The presentation overall is top notch; the graphics are clear and crisp and really look the part, although there are some glaring low res textures across the Manhattan skyline, which is a bit of a shame. The pedestrians also feel a little one dimensional and you never truly feel this is a living, breathing city like you did with Grand Theft Auto IV or even Prototype 2. Nonetheless, Spidey’s suit looks top notch, as do his webs and animations. I particularly liked the way his Spidey costume became more shredded the more of a beating he takes. The voice acting is nicely done and helps the story evolve nicely.

Besides the stealth aspects mentioned above, the game borrows a lot of the core combat mechanics from the hugely successful Batman games – with the combos, counters and chain attacks all feeling a little too familiar. Unfortunately, the last two Batman games set the stall quite high and Spidey never quite manages to match them. Towards the latter stages of the game’s 12 main levels, it all gets a little button mashey too – the use of QTE and relentless tapping of buttons starts to grate a bit, particularly during some of the boss battles (which are all too easy and repetitive – and feel like a bit of a missed opportunity).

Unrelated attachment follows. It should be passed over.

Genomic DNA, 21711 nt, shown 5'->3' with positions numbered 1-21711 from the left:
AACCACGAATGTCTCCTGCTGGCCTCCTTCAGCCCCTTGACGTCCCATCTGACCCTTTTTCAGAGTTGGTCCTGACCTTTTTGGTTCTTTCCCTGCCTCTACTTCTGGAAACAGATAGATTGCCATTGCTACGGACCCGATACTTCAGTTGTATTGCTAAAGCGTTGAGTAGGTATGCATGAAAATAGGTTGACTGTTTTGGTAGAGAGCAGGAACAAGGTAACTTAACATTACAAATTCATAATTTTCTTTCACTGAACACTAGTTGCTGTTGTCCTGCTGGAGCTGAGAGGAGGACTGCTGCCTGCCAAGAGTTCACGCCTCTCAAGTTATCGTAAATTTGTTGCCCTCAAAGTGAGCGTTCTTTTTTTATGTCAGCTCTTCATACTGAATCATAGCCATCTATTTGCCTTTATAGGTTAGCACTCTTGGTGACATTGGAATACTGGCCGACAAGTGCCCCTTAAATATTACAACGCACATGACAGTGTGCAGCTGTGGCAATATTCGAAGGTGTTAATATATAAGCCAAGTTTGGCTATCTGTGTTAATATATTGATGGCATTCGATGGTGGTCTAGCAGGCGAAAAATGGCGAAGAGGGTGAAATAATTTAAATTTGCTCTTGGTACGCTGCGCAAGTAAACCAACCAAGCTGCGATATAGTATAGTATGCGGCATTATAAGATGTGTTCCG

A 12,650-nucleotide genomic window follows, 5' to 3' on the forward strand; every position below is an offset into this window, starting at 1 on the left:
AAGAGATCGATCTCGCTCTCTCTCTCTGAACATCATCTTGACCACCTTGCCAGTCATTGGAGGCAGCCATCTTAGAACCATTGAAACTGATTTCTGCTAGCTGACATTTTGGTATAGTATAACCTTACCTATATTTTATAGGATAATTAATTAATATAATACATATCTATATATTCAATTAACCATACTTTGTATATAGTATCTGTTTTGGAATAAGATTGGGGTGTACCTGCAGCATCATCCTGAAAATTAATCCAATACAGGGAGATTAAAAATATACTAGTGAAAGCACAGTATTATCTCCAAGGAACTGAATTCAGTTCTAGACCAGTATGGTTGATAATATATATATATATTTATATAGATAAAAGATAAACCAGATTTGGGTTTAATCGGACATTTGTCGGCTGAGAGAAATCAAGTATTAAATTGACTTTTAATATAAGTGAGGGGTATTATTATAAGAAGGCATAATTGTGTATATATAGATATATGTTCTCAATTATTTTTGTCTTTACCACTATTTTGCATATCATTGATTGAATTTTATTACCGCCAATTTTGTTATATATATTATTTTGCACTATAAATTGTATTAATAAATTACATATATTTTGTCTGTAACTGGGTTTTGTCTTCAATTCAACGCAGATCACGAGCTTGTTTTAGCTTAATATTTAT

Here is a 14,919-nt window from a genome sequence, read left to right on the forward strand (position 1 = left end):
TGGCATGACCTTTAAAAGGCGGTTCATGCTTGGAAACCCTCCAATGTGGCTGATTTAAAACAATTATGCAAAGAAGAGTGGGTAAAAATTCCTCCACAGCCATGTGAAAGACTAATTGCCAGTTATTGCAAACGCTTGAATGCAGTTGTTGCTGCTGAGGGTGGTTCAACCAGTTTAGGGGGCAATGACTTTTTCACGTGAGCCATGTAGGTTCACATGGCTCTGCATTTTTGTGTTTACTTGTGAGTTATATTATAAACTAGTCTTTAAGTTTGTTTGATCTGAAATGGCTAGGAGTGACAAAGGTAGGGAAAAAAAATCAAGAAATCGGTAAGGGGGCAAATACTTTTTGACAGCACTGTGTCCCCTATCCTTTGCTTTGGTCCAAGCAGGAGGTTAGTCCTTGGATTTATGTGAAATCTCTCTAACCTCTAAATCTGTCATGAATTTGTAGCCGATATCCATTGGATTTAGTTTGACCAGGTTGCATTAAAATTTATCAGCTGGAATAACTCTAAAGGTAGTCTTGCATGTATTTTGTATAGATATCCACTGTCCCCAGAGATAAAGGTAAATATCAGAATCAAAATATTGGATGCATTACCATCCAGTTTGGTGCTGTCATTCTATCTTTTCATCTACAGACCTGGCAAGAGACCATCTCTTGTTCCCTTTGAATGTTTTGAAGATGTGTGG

Even on the toughest settings, it’s all too easy

This game is certainly an enjoyable romp and kept me engrossed until the very end… The problem is the credits started rolling up the screen all too soon. Even on the hardest Super Hero setting I completed the game in a little over six and a half hours, and that included plenty of messing about trying to pick up a few comic book pages and other collectibles. Once the main missions are out of the way, you can always mop up the rest of these hidden items or wander the city a little more to help the infected, save mugging victims, or help the police foil robberies and so on. But it’s really too little to justify the price tag in my mind.

So is The Amazing Spider-Man “amazing”? Not quite – but calling it The Fairly-Decent Spider-Man wouldn’t have had the same ring to it, would it? A great game that’s real fun while it lasts – perhaps given the short play time, however, it’s better suited to a rental unless you’re a real fan of the webslinger.

This game was reviewed on the Xbox 360

The Good

It's really fun to play and swinging around the city is a joy. There are plenty of side missions and collectibles to keep you going well after the short campaign mode is finished. The digital editions of the classic comic books will make this a must have for Spidey fans

The bad

This game is painfully short. And I mean really short. Expect to complete it on the toughest difficulty in a little over six hours! Borrows a lot of its gameplay from the recent Batman games. None of the really famous bad guys make an appearance

Stan Lee’s arachno-human hybrid has been a mainstay of the comic book world since the early 1960s – but the old boy is still spritely enough to star in yet another video game adaptation. The question is, does The Amazing Spider-Man get your senses tingling?